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Wednesday, December 11, 2013

'Why Do Measures of Inflation Disagree?'

This is useful and worth having in the archives for later reference:

Why Do Measures of Inflation Disagree?, by Yifan Cao and Adam Hale Shapiro, FRBSF Economic Letter: In January 2012, the Federal Reserve’s policymaking body, the Federal Open Market Committee (FOMC), announced it judged “that inflation at the rate of 2%, as measured by the annual change in the price index for personal consumption expenditures (PCEPI), is most consistent over the longer run with the Federal Reserve’s statutory mandate” (Board of Governors 2012). The consumer price index (CPI) is an alternative inflation measure with a longer history. Like the PCEPI, the CPI is closely monitored by the FOMC and numerous private-sector firms and government agencies to track price movements. These two inflation measures tend to move closely together, though the CPI has tended to increase a bit faster in the past. Currently, annual CPI inflation excluding volatile food and energy prices is 0.5 percentage point higher than the comparable PCEPI core inflation measure.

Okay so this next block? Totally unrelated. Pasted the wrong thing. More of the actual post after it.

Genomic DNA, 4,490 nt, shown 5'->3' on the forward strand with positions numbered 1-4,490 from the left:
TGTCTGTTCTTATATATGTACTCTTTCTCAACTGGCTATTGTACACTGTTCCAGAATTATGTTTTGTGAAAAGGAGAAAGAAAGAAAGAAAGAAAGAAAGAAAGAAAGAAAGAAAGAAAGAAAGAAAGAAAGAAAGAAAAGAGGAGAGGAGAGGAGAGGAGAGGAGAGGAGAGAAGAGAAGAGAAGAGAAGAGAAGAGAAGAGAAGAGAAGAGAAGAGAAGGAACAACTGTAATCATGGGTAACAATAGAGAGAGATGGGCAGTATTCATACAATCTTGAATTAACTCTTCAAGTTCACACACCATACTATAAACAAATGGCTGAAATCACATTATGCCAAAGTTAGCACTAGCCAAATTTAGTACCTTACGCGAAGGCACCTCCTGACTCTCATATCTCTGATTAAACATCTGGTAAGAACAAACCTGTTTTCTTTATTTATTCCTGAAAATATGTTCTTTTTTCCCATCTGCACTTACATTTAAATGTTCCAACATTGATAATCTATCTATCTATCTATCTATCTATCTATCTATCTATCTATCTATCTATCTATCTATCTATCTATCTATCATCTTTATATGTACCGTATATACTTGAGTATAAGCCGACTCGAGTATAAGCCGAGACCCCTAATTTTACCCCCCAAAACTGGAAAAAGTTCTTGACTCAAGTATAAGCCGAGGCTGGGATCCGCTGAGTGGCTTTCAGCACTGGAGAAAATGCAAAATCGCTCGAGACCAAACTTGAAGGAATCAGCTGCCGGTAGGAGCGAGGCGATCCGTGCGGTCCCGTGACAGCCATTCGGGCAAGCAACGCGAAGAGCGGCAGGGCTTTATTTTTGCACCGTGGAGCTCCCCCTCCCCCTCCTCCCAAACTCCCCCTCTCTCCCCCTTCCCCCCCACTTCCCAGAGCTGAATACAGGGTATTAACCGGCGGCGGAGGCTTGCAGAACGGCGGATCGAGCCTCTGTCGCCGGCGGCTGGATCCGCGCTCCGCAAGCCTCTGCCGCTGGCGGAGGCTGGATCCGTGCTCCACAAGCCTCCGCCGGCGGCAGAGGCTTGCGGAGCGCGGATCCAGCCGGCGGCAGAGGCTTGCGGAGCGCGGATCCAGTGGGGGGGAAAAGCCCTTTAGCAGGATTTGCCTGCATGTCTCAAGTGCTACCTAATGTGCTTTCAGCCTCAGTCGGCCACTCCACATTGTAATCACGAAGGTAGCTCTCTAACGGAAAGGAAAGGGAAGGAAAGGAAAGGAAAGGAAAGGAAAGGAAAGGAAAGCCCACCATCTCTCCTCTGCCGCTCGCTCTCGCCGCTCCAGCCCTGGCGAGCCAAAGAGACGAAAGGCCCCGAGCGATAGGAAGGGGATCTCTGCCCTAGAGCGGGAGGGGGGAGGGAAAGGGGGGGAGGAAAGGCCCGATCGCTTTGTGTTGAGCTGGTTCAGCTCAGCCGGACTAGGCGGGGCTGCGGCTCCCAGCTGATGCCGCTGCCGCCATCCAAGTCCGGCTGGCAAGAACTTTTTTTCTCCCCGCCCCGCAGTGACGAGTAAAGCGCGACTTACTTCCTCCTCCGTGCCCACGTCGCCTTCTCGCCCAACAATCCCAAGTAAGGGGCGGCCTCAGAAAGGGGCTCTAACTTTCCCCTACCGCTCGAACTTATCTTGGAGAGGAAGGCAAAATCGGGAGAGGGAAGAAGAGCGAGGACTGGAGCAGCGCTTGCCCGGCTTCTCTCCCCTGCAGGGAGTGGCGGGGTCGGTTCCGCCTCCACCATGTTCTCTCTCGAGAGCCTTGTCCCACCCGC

This Economic Letter examines the principal differences between the PCEPI and the CPI, and why their rates of inflation do not always align with one another. Their recent divergence can be explained largely by differences in how each measure accounts for consumer shelter costs. However, historical data imply that the two inflation measures should close much of this gap. Furthermore, when CPI inflation exceeds PCEPI inflation, it tends to slow towards the latter to close the gap. ...[continue]...

    Posted by on Wednesday, December 11, 2013 at 01:42 PM Permalink  Comments (0)

          


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